Use the Subscribe button at the right to make sure you don’t miss any of these valuable presentations!

Now a short note on how the slideshare presentations were created, using a new app for the iPad.

Create Stunning Presentations easily with the Haiku Deck app for iPad

I decided to put this together after using Haiku Deck to create several other presentations and enjoying the distinctive approach that the app brings to presentations. It’s a new (to me)  app for the iPad that makes creating visually appealing presentations a joy rather than a drudgery. Forget about looking all over the internet for relevant photographs. Just choose from one of a hundred or so that  they suggest to you, based on your key word. And you don’t need to concern yourself with permission to use the photos. Haiku have taken care of that.

if you don’t have an iPad, a web version is now available.

Image courtesy of David Castillo Dominici  / FreeDigitalPhotos.net

Prepare for the Difficult Person Job Interview Question

I never met a man I didn’t like. Will Rogers

Inquiring employers want to know. How do you handle difficult people in the workplace? You can’t get away with a nice story about an annoying boss and now you work together in uninterrupted harmony.

handle the difficult person

Can You Handle this Difficult Person?

Forget about claiming that you have never met a difficult person unless your name is Will Rogers. The interviewer knows exactly what difficult person you will encounter your first week.

Last post, I laid down some background on why some people find you difficult and that other guy really grates on you. Given your temperament, entirely predictable. Now we can build on that foundation to accomplish two objectives.

First. we want to effectively relate to difficult people. Second, we want to communicate those skills to a prospective employer in a way that reassures them.

That is one of my consistent themes in this blog and my other material. I don’t just want to convince the employer that I can handle difficult people by offering one isolated, contrived story.

I want to be effective because I have learned how to respond to difficult people in a way that prevents any conflict from sabotaging my success and the organizations interests.

Then as I continue to do so mindfully, I accumulate a repertoire of relevant stories that I can tell very naturally.

Continue reading

Job seekers must fully address employer concerns

Sanjit P., a banker from India, Paul M. a newly unemployed tool and die machinist, and Andrea S., a former accounting clerk, may not appear to have much in common. But all three are frustrated job seekers looking for employment in Southern Ontario and all face difficulties in the job market for what is essentially the same reason. Too often, prospective employer concerns about hiring them are significant barriers that never are addressed.

Address Employer Concerns

As I have mentioned in a previous post, all these worthy job applicants see is a total lack of response.

Morning after discouraging morning, they send cover letters and resumes to posted employment opportunities.

Evening after discouraging evening they wonder what they need to do differently.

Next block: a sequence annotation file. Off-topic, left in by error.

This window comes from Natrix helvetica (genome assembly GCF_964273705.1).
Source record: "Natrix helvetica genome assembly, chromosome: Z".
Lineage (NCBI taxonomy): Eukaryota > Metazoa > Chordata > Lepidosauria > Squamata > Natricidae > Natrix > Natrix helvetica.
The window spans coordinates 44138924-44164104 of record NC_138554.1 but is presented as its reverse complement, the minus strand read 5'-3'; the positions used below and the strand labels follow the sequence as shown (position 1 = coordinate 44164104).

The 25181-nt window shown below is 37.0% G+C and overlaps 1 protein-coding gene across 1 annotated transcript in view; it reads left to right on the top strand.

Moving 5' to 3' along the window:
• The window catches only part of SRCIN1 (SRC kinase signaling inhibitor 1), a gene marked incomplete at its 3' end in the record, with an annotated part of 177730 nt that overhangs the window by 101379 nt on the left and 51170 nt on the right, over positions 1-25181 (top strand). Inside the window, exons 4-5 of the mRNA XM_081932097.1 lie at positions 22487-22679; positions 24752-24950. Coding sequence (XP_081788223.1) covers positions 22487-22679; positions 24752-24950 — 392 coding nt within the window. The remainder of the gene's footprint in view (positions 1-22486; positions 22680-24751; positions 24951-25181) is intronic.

In each of these (fictitious) stories of typical job seekers, one significant piece of information stands out to an employer like a red flashing light and sends the application to the trash.

Know the Precise Employer Concern

Sanjit worked as a banker for 15 years but it is hard to tell from his application exactly what his responsibilities might have been and he is applying for a much more junior position than a banker with an MBA and 15 years of Canadian experience would consider. The employer concerns are that he will not accept the work environment and more junior duties that go with entry-level employment opportunities and that he will need significant training to get up to speed in the job. He will not be able to “hit the ground running”. Continue reading

Document your Advanced Microsoft Word Skills

I frequently see resumes from job applicants claiming Advanced Microsoft Word skills. When such a high level of proficiency seems highly improbably given their previous work experience and education, I am very skeptical. When I have doubts and the answer is important to me, I ask questions. I want to know what specific things you can do on the job tomorrow.

Document Your Advanced Word Skills

Advanced Word Skills – Really?

Many job postings ask for advanced skills beyond what is essential, but that doesn’t really matter. When you are asked in a job interview some sort of vague question about your Microsoft Office skills, you still need to nail it convincingly.

That is the reason I created the checklists that are now available in the MS Office Skills Checklists section. By making sure that you know exactly what advanced skills are, you can avoid an awkward conversation that doesn’t answer the question. You don’t want either error. You don’t want to be embarrassed when you learn that you actually don’t have any advanced skills. Pretending you have skills that you don’t makes for an entertaining movie, but I think the thrill of the experience falls short of that in real life. Continue reading

Prospective employers want you to communicate your qualifications clearly

If you submit 10, 20 or more job applications every week without response, you are not alone and it’s your job to figure out why.

Are you treating the job search as a numbers game, like telemarketing? If I just send more applications, sooner or later it is inevitable that I will rise to the top of the pile. Or do you believe those who say “nobody gets hired from online job postings”. If that was true, how long would employers continue to accept online submissions? Not very long.